CONNIE CAME TO PLAY by Jill Paton Walsh
Released: Feb. 1, 1996

"From the author of Pepi and the Secret (p. 560), it's grand to see such a typical preschool scenario handled without preachiness. (Picture book. 2-6)"
Connie came to play and Robert doesn't want to share his toys. ``This is my train!'' he tells her. ``All right,'' says Connie. ``You play with that one. Read full book review >
SWEET DREAMS OF THE WILD by Rebecca Kai Dotlich
Released: Jan. 1, 1996

Dotlich's debut, subtitled ``Poems for Bedtime,'' is sure to give any preschooler sweet dreams. Read full book review >

THE BABY BOOK by Ann Morris
by Ann Morris, photographed by Ken Heyman
Released: Dec. 1, 1995

"The photographs (not by Heyman but from various collections) are rather arbitrary, and Morris has written a text in doggerel, marred by forced rhymes, poor grammar, and misinformation. (Picture books/nonfiction. 2-6)"
Morris (Weddings, p. 1114, etc.) and her longtime collaborator, Heyman, join for three books that look at basic human relationships in the new The World's Family series. Read full book review >
DOWN BY THE POND by Margrit Cruickshank
Released: Nov. 1, 1995

"Barring that quibble, the illustrations project well for story hours or bedtime sharing. (Picture book. 1-5)"
A fox after chickens is foiled by the other barnyard animals in this cheerful tale, set among the vivid greens and rolling hills of the English countryside. Read full book review >
ARMADILLO RAY by John Beifuss
Released: Nov. 1, 1995

"In his first book, Beifuss's text is somewhat wordy, but its point is simple and accessible, its protagonist endearing, and the vibrancy of the illustrations silences debate over minor details. (Picture book. 2-6)"
Readers will be drawn here first to newcomer Turley's paintings: oil pastels more dazzling than Mexican folk art that depict a stylized southwestern landscape. Read full book review >

SO HAPPY/SO SAD by Julie Paschkis
Released: Oct. 1, 1995

"Paschkis's colorful portraits display a whimsical use of perspective and amiable animals who are expressive without being cute; the background patterns bloom in a robust palette. (Picture book. 2-4)"
A simple book—two books in one that end in the middle—with a salubrious message: ``Sometimes, you just feel happy'' and ``Sometimes, you just feel sad.'' In the first half of this book a troop of animals savors its happiness—a peacock parades while a tiger is tickled. Read full book review >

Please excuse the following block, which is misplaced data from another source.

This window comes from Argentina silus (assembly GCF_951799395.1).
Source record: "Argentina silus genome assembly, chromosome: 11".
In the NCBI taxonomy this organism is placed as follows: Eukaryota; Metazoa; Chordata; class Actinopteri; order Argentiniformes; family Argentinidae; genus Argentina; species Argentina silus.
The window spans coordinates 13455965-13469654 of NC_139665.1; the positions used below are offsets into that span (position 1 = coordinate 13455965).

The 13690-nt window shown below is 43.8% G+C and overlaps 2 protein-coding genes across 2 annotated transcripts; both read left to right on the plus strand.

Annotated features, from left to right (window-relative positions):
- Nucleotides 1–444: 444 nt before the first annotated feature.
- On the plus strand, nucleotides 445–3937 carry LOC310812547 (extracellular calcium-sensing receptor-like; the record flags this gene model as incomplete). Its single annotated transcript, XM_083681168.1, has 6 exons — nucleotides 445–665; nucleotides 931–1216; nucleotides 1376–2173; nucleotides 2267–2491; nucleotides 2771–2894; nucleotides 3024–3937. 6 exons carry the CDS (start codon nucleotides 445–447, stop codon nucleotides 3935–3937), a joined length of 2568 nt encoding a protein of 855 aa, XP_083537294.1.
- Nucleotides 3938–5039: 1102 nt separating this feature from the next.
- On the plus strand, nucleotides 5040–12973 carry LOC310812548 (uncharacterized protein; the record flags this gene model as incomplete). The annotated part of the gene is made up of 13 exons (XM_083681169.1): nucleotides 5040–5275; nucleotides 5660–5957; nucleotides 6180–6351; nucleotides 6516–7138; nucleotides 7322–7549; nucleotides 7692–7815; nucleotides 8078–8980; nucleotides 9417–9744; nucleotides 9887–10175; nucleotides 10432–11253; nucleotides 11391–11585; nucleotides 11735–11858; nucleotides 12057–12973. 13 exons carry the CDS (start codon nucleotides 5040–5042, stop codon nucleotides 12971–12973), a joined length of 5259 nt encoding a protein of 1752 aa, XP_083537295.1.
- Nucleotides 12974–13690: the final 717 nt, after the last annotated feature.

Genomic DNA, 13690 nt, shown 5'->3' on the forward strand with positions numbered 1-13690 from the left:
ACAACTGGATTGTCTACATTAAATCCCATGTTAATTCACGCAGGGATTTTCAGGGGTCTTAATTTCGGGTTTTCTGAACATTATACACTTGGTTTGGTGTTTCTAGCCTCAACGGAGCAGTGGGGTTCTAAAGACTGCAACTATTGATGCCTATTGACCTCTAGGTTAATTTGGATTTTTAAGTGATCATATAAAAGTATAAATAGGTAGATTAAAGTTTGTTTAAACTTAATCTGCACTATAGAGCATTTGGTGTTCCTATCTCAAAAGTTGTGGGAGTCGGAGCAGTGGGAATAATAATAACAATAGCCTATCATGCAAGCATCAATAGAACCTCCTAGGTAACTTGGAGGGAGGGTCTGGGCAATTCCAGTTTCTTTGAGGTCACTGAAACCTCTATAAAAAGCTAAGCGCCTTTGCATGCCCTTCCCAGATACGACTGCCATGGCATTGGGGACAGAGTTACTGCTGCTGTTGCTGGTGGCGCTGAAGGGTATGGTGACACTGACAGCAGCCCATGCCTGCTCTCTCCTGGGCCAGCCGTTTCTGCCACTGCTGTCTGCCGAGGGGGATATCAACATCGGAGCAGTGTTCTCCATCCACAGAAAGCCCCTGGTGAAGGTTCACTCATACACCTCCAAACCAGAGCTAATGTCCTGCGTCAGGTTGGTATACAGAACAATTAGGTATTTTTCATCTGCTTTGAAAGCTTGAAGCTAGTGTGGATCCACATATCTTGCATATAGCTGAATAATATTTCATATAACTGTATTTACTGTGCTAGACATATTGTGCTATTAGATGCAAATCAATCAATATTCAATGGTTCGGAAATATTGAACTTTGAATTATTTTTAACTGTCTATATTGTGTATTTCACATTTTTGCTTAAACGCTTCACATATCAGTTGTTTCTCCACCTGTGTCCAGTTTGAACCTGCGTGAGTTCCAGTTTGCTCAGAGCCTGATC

MOUSE CHASE by Vivian Sathre
Released: Oct. 1, 1995

"The look is refreshingly uncluttered. (Picture book. 2-5)"
A real cat-and-mouse chase that races along in quick-stepping action sentences: ``Whiskers twitch./Mouse runs./Cat chases.'' Mouse hops onto a leaf on a gusty day and rides it up and out of Cat's clutches. Read full book review >
EDWARD IN DEEP WATER by Rosemary Wells
Released: Oct. 1, 1995

"It's a worthy thought, although, unlike Wells's Bunny Planet series (Voyage to the Bunny Planet, 1992, etc.), the plots are rudimentary and interchangeable. (Picture book. 2-4)"
One of three variations on a theme, aimed directly at impatient parents. Read full book review >
BAD DAY AT RIVERBEND by Chris Van Allsburg
Released: Oct. 1, 1995

"The average bildungsroman accomplishes this kind of transition in several hundred pages; Van Allsburg does it in 32, and leaves the flower of children's bookmaking blooming in the desert town of Riverbend. (Picture book. 2-8)"
Riverbend is a tiny town in the heart of the Wild West where nothing interesting ever happens. Read full book review >
CREAK, THUMP, BONK! by Susan L. Roth
Released: Oct. 1, 1995

"The story around which Roth (Buddha, 1994, etc.) has organized all this (the baby has escaped the crib and is tearing up the place) is hard to discern from the clutter surrounding it, but the clutter itself, with letters and figures leaping over the pages, is very atmospheric. (Picture book. 2-6)"
Three children and a dog tiptoe around in the dark, crawling, bumping into one another, shining flashlights, and finding ways to be startled and scared. Read full book review >
Released: Oct. 1, 1995

"There may be simple truths hidden between the lines, but even if there aren't, this is as finger-snapping catchy as Mother Goose with antlers. (Picture book. 2-6)"
Guthrie's first book is an endearing poem that is supposed to be about moose, but whose blithe rhymes have nonsense verse written all over them. ``Mooses come walking up over the hill./Mooses come walking, they rarely stand still.'' Only 12 lines long, the story is delivered a half-line at a time, complemented by acrylic paintings that have the simplicity of woodcuts in their bold black lines and even blocks of subdued color. Read full book review >
ANIMALS IN THE SNOW by Margaret Wise Brown
Released: Oct. 1, 1995

"Schwartz's sweetly rendered gouache paintings add to the old-fashioned style of the piece. (Picture book. 2-5)"
Another never-published manuscript from Brown (The Diggers, p. 464), who seems to be experiencing a minor renaissance. Read full book review >
Kirkus Interview
Gabrielle Zevin
March 3, 2015

A. J. Fikry’s life is not at all what he expected it to be. He lives alone, his bookstore is experiencing the worst sales in its history, and now his prized possession, a rare collection of Poe poems, has been stolen. But when a mysterious package appears at the bookstore, its unexpected arrival gives Fikry the chance to make his life over—and see everything anew. “Zevin writes characters who grow and prosper,” our reviewer writes, “in a narrative that is sometimes sentimental, sometimes funny, sometimes true to life and always entertaining.” View video >